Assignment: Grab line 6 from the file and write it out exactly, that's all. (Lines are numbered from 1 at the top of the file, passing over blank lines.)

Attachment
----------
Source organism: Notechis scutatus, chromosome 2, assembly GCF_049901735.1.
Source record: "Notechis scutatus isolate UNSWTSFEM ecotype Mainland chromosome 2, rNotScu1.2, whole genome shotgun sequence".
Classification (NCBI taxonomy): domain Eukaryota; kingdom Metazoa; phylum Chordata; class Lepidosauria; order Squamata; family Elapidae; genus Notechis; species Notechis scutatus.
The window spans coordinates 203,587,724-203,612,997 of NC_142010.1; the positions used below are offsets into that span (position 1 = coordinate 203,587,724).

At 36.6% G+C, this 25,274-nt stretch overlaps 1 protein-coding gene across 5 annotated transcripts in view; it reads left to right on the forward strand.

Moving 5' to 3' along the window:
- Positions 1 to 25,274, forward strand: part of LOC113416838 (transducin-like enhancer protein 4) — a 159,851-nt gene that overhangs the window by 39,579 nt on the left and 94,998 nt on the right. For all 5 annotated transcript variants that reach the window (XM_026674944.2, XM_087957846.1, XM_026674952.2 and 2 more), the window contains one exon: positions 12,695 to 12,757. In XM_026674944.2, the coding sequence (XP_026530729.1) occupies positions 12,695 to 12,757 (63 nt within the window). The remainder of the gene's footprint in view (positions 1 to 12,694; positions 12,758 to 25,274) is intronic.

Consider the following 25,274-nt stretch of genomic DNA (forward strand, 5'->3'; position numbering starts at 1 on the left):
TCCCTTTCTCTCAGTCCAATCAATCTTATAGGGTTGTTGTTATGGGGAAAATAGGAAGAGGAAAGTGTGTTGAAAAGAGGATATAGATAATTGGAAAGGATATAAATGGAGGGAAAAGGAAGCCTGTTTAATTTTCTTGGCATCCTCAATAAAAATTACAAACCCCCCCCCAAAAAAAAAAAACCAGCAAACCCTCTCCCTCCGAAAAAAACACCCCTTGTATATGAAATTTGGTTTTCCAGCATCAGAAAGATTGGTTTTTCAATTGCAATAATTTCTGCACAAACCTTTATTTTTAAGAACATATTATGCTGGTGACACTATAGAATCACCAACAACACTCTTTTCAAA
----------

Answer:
Moving 5' to 3' along the window: